Sutherland’s artistic career included several significant changes in direction. After specializing in engraving and etching, he began achieving fame as a printmaker. His early pastoral prints display the influence of the English Romantic Samuel Palmer, whereby prefiguring Sutherland’s later involvement within the Neo-Romantic movement in Britain. However, the famous 1929 Wall Street Crash bankrupted many of his collectors, thus forcing Sutherland to turn to other sources of income. He worked as an illustrator until he visited Pembrokeshire, becoming completely captivated by it, and subsequently, turning to painting as a primary medium for his expression. The artist continued to draw inspiration from Pembrokeshire countryside and its enthralling anthropomorphic natural forms for the rest of his life.[2] When working on landscapes, Sutherland’s working method included seizing on a detail such as a dead tree, boulder, thorn bush, everything that according to the artist, required a separate existence. He would sketch this on the spot, and later a studio painting would evolve. Sutherland wasn’t the first to do so – many landscape artists before him had done pretty much the same, but his studio hand moved considerable further from what his outdoor eye had seen. Neo-romantic at the core, his work inspired others such as Paul NashJohn Craxton, and John Piper. Over time, Sutherland began to reveal himself as a vivid colorist with an original sense of harmonies. He somewhat banished the dark and heavy tones which he had used earlier, though preserving the sharp black and white oppositions and using acid pinks and mauves, orange and light blue, emerald, chrome yellow, and scarlet.

http://www.ftn-books.com has some nice Graham Sutherland titles available

 

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Barrie Cooke (1931-2014)

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For me Barrie Cooke stands for the excellent taste Rudi Fuchs has in art and the beautiful designed catalogue Gracia Lebbink made for the Cooke exhibition in the Gemeentemuseum Den Haag in 1992. I can not remember if Cooke was present at the opening, but i still remember the first impression his paintings made on me when i first saw them in the exhibition rooms in the Gemeentemuseun. These paintings were personal and overwhelming and reminded me of the ones Francis Bacon made.

left Cooke and right Bacon

At that time Fuchs had become very interested in Irish art and presented Cooke shortly after he had had an exhibition with works by Jack B. Yeats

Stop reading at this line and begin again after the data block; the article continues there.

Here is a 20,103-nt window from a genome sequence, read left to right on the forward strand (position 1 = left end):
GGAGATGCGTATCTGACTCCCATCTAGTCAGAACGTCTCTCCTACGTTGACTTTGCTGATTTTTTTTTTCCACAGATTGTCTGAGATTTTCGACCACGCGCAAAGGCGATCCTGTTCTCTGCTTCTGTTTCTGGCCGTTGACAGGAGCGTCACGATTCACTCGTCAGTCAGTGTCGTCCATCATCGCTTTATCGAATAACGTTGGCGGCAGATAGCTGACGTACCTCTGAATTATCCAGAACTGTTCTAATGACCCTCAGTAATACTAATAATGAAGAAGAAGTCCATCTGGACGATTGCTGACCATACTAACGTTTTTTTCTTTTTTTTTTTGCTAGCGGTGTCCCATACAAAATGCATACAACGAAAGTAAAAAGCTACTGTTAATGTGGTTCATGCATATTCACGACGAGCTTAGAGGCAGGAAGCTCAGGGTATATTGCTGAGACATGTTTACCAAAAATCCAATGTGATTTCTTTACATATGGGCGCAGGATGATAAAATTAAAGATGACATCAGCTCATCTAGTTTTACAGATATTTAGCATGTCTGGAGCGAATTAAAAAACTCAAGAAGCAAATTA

An artists’ artist, he won enormous respect from his peers over several generations for his utter commitment and the integrity of his vision. He was a passionate fisherman and the natural world was always at the heart of his work. His figure paintings and portraits are also exceptional.

His paintings are cherished for their dynamic, immediate, visceral connection with their subject matter. Early training at Skowhegan in the US and at Oskar Kokoschka’s School of Vision in Salzburg helped to shape the urgent vitality of his pictorial approach – a vitality reflected in the artist’s personality.

Having grown up in Bermuda and studied in the US, he went to England in 1954 to revisit his roots but found little to engage him. So he took a ferry to Ireland and, he said, felt at home even as he walked down the gangplank.

Irish life
He settled in rural Co Clare where he and his first wife, Harriet Cooke, lived in some poverty. Later he moved to Thomastown, Co Kilkenny, with ceramic artist Sonja Landweer, who introduced him to Rudolf Steiner’s ideas on natural processes. His next move was to a remote house overlooking Lough Arrow in Co Sligo.

The Barrie Cooke Gemeentemuseum catalogue designed by Gracia Lebbink is available at www.ftn-books.com

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Michelangelo Pistoletto (1933)

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I know his work and recognize it by his reflecting surfaces and mirror like qualities , but Pistoletto is much more than an artist who uses a “Gimmick”. Now , 85 years of age he has proven to be one of the most influential Italian artists from the last century and his works have spread all over the world . (I even have illy collection cups by Pistoletto in my collection ;-).